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China bans cryptocurrency transactions in sweeping crackdown

Bitcoin miners eyeing move to U.S.
Bitcoin mining companies eyeing move to U.S. amid crypto-crackdown in China 07:42

China's central bank on Friday declared all transactions involving Bitcoin and other virtual currencies illegal, stepping up a campaign to block use of unofficial digital money.

The price of bitcoin, Ethereum and other cryptocurrencies slumped after reports of the crackdown. In morning trade, bitcoin was valued at $42,620, down from more than $44,000 the previous day, according to Coinmarketcap.

Chinese banks were banned from handling cryptocurrencies in 2013. In May, the Chinese Banking Association underlined that message, saying financial institutions should "resolutely refrain" from providing services using digital currencies because of their volatility. 

That reflected official concern cryptocurrency mining and trading might still be going on or the state-run financial system might be indirectly exposed to risks Friday's notice complained Bitcoin, Ethereum and other digital currencies disrupt the financial system and are used in money-laundering and other crimes.

"Virtual currency derivative transactions are all illegal financial activities and are strictly prohibited," the People's Bank of China said on its website.

Promoters of cryptocurrencies say they allow anonymity and flexibility, but Chinese regulators worry they might weaken the ruling Communist Party's control over the financial system and say they might help to conceal criminal activity.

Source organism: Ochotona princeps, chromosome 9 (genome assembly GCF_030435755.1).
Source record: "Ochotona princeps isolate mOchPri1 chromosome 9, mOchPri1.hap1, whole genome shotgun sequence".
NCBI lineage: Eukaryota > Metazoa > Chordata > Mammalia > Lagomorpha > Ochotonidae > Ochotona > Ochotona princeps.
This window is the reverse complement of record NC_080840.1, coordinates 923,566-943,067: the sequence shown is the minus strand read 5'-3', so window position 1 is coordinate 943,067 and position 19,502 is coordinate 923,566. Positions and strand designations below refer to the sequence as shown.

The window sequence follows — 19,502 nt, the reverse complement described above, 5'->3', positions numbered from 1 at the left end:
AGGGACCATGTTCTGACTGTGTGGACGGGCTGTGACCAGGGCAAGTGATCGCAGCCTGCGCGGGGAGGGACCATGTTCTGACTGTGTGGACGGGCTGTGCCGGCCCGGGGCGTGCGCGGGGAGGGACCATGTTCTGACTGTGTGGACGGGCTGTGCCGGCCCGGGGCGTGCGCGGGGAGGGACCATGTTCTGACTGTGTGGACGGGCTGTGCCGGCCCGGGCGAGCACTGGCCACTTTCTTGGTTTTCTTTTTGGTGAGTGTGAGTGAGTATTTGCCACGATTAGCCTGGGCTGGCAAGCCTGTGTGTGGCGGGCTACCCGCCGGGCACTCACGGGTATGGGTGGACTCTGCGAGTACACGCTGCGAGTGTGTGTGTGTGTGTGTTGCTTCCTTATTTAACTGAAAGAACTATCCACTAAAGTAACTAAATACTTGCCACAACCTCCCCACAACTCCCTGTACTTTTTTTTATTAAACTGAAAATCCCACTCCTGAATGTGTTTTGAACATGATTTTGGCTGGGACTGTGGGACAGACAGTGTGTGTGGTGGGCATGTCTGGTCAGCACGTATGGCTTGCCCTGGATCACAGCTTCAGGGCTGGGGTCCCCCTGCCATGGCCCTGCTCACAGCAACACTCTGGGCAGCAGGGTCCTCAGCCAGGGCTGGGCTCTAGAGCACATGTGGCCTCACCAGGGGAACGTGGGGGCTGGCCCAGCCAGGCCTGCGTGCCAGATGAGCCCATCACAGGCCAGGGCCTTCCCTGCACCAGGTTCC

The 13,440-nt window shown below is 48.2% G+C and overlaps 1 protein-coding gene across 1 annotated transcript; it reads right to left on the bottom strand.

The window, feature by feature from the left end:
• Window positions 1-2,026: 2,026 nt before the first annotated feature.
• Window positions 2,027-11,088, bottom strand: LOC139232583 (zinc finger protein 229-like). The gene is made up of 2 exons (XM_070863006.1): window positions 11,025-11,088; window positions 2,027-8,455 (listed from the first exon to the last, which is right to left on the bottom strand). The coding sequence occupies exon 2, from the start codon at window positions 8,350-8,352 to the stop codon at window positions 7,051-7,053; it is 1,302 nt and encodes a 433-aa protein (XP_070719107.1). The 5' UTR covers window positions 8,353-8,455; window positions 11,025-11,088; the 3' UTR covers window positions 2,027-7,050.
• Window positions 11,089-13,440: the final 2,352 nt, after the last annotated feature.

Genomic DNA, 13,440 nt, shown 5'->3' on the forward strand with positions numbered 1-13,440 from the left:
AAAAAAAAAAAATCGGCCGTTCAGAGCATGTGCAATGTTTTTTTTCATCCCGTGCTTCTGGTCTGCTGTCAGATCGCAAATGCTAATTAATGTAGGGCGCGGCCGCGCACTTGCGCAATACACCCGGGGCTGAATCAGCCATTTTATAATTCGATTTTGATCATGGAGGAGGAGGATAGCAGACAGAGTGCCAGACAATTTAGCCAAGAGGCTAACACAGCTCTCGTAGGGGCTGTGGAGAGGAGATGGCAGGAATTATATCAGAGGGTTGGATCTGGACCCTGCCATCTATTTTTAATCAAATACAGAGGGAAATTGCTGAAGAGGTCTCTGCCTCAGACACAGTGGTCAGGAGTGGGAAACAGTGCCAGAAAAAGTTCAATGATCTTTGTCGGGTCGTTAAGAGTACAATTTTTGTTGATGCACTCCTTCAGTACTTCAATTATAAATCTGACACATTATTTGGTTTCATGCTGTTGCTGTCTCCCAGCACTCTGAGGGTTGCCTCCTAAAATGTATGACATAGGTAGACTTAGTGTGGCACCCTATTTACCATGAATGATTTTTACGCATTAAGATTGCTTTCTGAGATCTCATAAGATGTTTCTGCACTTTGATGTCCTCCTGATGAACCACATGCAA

The People's Bank of China is developing an electronic version of the country's yuan for cashless transactions that can be tracked and controlled by Beijing.

As investors flock to cryptocurrencies, scammers seek ways to capitalize 01:28

Other countries have moved to rein in cryptocurrencies, with regulatory authorities expressing concern about their use to facilitate crime and potential risks for investors.

In the U.S., the Treasury Department said earlier this year it would require businesses to report any bitcoin payment over $10,000, citing an effort to crack down on tax evasion. Individual companies also are facing tighter federal oversight. Coinbase, a cryptocurrency exchange, this week suspended its plan to allow customers to earn interest by lending out so-called "stable" coins amid heightened scrutiny from securities regulators, according to CNBC.

 Gary Gensler, chairman of the Securities and Exchange Commission, has said that investors need more protection in the cryptocurrency market, which he called "rife with fraud, scams and abuse" and compared to the "Wild West."

"As we have long argued, crypto should expect to be regulated the same as the traditional product it is trying to replicate or replace," Jaret Seiberg, an analyst with Cowen Washington Research Group, told investors in a recent report.

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